|By Andrew Raub||Monday, 10 Mar 2008|
The history of skateboarding video games is nearly as old as video games themselves. In the 1980′s, skateboarding and videogames were gaining popularity in parallel. At the time gaming was in its technical infancy, and skateboarding was not nearly as advanced as it is today. Games like 720 Skateboarding, Skate or Die, California Games, and T&C Surf Design all made unique attempts at capturing the art of skateboarding. For the time, I think 720 was the best shot, but still not entirely perfect.
With the new generation of 3D gaming, gamers were treated to a new generation of skateboarding game: Tony Hawk’s Pro Skater. It wasn’t perfect either, and it certainly deviated even further from realism than before, but it was extreme and fun. The success of THPS led to many other attempts at skateboarding games. Hot on the heels of THPS was Grind Session, which was for the most part a copy cat game, but still a decent attempt. Another slightly more realistic game was released titled Thrasher: Search & Destroy. It was much more realistic in its trick book, but the physics of the game were sluggish and the controls were awkward compared to the standard THPS style.
Nearly a decade later and the THPS series is still dominating the market, but thankfully EA’s Skate has brought us not only a contender in the skateboarding games arena, but possibly a successor to the reigning champion. Featuring realistic skateboarding, a huge GTA-like city, and a brand new control scheme, Skate brings a lot to the table. The question is, does it deliver on the fun?
That is a difficult question to answer, and truly can only be answered by giving the game a solid chance. A decade of THPS has gotten us used to huge, unrealistic tricks and combos, and strange objectives that have little to do with skating. Skate tones it down to an almost perfectly realistic level, providing tricks that are actually doable, and objectives that have everything to do with skating.
I’ll start off with the most important part of any skateboarding game: the soundtrack. Ever since THPS hit shelves, licensed soundtracks have become a must in skateboarding games. Skate features a huge soundtrack spanning many genres. There’s lots of rap, hip-hop, and funk, along with some classic punk, rock, and metal. There’s big names, there’s relatively unknown names; there’s high intensity, there’s low intensity; there’s hard, and there’s soft. This game has it all. There are two ways to listen to music in skate. The first is what you would expect, music just plays all the time. The default though, is much more unique. Music plays as you start landing tricks, or if there are spots to skate near by. You can pretty much keep the music going at all times, but it comes to the foreground when there is action.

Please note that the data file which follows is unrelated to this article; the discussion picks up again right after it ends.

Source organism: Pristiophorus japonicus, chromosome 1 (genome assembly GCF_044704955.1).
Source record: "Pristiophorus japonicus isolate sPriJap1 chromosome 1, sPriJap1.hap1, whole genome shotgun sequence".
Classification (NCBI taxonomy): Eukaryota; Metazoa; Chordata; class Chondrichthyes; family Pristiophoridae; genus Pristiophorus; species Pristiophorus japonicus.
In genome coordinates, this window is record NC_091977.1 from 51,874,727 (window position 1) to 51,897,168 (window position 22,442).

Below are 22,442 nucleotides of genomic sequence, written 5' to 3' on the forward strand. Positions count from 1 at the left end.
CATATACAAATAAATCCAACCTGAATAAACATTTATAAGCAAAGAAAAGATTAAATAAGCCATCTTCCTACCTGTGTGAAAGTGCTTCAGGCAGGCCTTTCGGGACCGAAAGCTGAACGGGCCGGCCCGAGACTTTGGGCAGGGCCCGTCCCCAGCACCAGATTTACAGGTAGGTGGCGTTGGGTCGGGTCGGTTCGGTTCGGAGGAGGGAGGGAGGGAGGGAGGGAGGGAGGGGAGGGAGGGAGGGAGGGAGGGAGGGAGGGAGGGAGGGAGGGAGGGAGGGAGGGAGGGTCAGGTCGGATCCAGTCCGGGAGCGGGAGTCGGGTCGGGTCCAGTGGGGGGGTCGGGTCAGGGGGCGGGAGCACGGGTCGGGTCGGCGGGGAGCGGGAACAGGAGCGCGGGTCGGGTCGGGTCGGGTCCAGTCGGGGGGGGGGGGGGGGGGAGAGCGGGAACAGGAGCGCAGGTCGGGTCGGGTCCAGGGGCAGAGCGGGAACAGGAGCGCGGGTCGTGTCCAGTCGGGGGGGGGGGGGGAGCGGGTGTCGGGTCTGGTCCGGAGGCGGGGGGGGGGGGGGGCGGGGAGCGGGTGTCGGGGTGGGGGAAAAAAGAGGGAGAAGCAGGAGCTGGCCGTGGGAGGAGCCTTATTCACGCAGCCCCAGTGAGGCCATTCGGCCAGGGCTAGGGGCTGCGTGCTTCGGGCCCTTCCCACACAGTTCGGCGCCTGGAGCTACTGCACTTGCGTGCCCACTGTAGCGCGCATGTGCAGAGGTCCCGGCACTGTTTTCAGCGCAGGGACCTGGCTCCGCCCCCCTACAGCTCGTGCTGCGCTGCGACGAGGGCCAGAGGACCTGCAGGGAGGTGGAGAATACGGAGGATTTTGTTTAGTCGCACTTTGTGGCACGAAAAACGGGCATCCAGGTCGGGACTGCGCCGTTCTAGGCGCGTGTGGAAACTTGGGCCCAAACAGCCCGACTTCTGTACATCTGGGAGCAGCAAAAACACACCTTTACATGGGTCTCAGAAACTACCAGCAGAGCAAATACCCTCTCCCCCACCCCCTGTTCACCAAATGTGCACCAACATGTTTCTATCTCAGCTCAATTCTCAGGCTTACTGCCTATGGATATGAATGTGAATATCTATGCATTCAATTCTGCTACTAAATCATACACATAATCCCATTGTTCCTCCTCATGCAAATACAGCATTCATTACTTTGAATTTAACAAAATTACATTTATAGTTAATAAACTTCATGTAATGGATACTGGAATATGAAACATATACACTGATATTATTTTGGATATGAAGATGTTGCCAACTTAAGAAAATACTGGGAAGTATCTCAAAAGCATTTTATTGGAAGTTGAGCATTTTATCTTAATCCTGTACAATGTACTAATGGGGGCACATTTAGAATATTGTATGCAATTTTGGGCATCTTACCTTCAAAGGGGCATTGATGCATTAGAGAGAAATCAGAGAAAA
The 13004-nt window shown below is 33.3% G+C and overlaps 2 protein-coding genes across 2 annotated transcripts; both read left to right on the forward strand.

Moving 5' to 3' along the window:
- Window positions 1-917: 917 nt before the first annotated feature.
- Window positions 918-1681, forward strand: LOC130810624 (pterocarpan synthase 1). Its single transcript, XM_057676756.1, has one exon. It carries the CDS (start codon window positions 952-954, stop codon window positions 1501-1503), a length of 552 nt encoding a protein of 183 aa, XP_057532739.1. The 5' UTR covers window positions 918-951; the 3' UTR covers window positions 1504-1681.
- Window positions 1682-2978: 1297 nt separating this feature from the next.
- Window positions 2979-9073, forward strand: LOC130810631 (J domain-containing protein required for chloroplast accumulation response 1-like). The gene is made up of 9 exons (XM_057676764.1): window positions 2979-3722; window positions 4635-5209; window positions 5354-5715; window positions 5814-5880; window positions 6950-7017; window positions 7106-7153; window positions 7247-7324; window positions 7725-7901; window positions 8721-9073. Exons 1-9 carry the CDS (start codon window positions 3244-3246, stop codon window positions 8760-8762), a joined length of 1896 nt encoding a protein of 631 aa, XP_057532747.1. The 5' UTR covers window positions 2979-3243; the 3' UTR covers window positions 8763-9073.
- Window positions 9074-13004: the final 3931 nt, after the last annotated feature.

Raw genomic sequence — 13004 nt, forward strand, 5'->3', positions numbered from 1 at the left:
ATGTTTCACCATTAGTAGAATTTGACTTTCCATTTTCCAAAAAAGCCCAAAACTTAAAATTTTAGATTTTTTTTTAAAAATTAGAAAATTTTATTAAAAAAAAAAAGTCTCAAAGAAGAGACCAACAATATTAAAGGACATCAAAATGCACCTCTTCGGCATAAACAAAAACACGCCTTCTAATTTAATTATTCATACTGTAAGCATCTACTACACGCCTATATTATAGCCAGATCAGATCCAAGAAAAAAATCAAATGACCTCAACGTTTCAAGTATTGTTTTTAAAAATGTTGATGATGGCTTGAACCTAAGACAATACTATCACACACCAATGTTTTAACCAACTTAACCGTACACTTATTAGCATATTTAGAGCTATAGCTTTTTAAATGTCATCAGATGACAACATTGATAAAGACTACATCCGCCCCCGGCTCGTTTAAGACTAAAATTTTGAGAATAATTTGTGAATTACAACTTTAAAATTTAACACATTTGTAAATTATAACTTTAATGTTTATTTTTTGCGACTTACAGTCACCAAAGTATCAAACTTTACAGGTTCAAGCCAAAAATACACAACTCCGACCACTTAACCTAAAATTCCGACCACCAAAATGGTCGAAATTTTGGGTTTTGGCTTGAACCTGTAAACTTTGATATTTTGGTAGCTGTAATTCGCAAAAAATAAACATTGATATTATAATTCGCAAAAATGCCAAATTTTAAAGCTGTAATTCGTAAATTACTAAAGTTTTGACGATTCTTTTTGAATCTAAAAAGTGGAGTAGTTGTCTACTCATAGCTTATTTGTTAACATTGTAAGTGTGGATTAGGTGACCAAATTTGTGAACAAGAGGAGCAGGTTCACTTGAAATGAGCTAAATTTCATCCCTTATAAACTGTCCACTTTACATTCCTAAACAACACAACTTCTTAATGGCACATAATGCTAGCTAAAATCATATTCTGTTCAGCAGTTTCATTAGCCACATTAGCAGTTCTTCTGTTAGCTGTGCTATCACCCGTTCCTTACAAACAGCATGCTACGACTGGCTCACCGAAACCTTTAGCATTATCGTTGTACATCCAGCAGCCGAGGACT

The controls are a unique perspective on the purpose of the controller. To ollie, you don’t press a button, you pull down (or push up) on the right stick and flick it the opposite direction to jump. At first it is awkward and difficult, but as someone who spent almost everyday skateboarding for five years, this is about as close to feeling like real skateboarding as possible with a controller. To perform flip tricks, you just have to make gestures with the right stick that are in some way similar to how your feet would perform the trick with a real board underneath you. To do a kickflip, angle the stick back and to the side, and then flick it up and to the opposite side. It sounds simple on paper, but becoming an expert with the right stick is a challenging and rewarding experience. Grabs are performed with the left and right triggers, mimicking a skateboarders arms. Grab the right side of your board with the right trigger, and the left side with the left trigger. To perform different grabs, pull the right stick in different directions, and tweak your grabs by changing the right stick’s direction mid-flight. Manuals are performed simply by pushing the right stick forward and backward about halfway, creating an excellent feeling of balance. Spins are done simply by pressing the left stick in a direction as you ollie. To land, you must have a sense of how your body is spinning and stop at the right time or else you will either spin too far or stop early. These are by far the most realistic controls I’ve ever felt, and it’s amazing that it’s taken this long for the idea to come into light.